Mini-Public Replication: Emotions and Deliberation in the Citizens' Initiative Review Redux


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ISSN: 2634-0488

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Type of work: Article (academic)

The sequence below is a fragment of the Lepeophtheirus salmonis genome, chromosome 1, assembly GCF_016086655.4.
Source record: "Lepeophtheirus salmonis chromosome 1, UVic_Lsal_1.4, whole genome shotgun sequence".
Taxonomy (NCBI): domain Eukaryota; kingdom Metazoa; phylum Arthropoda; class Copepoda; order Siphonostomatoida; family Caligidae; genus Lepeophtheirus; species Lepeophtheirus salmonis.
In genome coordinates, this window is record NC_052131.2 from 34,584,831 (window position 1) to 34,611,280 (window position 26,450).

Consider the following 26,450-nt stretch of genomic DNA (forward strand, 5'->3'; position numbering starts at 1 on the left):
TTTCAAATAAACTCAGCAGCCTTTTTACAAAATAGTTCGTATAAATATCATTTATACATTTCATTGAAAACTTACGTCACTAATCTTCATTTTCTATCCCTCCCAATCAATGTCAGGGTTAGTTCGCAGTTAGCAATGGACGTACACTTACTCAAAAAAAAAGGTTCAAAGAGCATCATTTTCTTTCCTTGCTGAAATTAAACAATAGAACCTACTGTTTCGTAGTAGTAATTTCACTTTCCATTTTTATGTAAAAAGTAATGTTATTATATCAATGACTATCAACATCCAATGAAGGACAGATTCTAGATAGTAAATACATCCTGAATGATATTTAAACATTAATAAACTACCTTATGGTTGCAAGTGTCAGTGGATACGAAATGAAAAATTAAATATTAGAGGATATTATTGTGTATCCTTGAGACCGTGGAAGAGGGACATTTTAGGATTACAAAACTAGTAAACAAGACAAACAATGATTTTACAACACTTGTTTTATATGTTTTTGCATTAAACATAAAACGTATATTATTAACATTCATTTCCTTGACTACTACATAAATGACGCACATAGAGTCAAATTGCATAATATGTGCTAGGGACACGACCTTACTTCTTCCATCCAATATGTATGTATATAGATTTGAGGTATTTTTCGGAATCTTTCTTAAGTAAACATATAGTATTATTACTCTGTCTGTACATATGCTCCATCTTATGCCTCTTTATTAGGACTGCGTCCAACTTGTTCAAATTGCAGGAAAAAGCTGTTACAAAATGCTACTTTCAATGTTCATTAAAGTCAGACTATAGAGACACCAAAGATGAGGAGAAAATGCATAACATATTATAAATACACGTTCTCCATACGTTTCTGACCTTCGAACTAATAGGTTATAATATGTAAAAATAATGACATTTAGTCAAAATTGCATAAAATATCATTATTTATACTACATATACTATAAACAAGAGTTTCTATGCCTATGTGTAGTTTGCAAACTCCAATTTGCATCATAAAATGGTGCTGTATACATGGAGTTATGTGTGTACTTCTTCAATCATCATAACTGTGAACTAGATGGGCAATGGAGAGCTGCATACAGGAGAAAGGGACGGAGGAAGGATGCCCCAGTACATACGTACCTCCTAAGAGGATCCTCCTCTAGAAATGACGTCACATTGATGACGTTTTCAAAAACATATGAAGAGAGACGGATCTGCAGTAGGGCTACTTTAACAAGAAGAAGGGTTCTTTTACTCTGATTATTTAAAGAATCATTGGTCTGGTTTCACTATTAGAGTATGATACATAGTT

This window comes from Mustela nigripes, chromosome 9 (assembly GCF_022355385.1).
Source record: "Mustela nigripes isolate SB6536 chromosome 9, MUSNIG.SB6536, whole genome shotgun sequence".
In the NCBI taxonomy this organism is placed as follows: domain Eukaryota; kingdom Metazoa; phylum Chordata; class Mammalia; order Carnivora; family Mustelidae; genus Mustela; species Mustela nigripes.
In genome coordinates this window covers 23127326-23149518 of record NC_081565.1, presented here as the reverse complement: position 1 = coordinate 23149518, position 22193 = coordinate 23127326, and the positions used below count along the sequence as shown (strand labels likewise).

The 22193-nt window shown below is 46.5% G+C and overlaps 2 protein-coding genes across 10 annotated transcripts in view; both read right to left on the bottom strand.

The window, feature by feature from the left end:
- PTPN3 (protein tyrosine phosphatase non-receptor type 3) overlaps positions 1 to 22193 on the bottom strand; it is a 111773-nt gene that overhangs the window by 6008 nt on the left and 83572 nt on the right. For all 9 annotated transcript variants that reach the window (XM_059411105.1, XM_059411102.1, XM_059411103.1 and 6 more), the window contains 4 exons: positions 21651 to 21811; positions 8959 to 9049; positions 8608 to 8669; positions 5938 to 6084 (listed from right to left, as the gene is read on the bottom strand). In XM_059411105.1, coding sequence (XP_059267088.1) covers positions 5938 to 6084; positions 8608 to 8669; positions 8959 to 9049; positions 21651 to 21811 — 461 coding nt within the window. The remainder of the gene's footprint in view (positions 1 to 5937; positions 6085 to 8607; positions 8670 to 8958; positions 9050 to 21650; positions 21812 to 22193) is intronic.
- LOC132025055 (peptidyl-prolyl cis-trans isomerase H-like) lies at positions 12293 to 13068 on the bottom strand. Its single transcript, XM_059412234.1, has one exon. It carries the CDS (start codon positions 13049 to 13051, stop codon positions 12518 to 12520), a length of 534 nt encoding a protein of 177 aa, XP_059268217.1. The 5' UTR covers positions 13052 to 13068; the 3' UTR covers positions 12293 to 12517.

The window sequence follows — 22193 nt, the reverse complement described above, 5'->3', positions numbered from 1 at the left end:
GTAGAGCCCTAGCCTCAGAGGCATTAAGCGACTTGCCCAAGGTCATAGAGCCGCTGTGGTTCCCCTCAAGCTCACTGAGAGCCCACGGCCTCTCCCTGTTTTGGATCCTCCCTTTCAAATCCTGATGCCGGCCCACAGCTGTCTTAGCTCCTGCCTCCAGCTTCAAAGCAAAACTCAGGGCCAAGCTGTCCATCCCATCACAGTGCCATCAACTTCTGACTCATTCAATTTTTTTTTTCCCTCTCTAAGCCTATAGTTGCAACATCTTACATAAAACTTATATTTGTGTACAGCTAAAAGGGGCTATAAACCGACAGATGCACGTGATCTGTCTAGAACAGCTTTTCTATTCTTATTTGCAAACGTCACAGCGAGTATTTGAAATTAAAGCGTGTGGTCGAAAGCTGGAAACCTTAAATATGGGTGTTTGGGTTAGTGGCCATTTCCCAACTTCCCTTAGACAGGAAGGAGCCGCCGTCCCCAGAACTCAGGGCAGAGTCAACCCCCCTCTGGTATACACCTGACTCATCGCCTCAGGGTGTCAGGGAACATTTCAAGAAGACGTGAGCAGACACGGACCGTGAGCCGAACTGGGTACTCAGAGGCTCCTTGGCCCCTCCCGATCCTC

Scholars have increasingly urged researchers to evaluate prior findings through replication studies that can help test, refine, and extend claims made in previous research. We agree that this is an important aspect of social science that deliberative scholarship has underutilized. To help fill this lacunae, we test our previous findings from an analysis of data from Citizen Initiative Reviews (CIRs) in 2016 by replicating our methodology on data from CIRs in 2018. We set out to determine if the patterns we discovered earlier and developed into the Deliberative Procedures Frame theory appeared again in 2018 CIRs. We find repeating across the two sets of data, including consistent levels of enthusiasm, slow rising happiness, and the relationships between certain emotions on the final day and participants’ evaluations of deliberative quality, and these indicate that our theory remains a viable explanation for emotions in mini-public deliberation. We remain confident that the sources of anger and frustration identified in our previous analysis remains correct. On the basis of this replication, we clarify that what we call the Procedures Frame enables the identification of the most likely time points during deliberation when the threat to democratic legitimacy and the risk to quality deliberation will most likely arise and result in expressions of emotion. Finally, our study reinforces how important deliberative design is to the role of emotions in the success of mini-publics.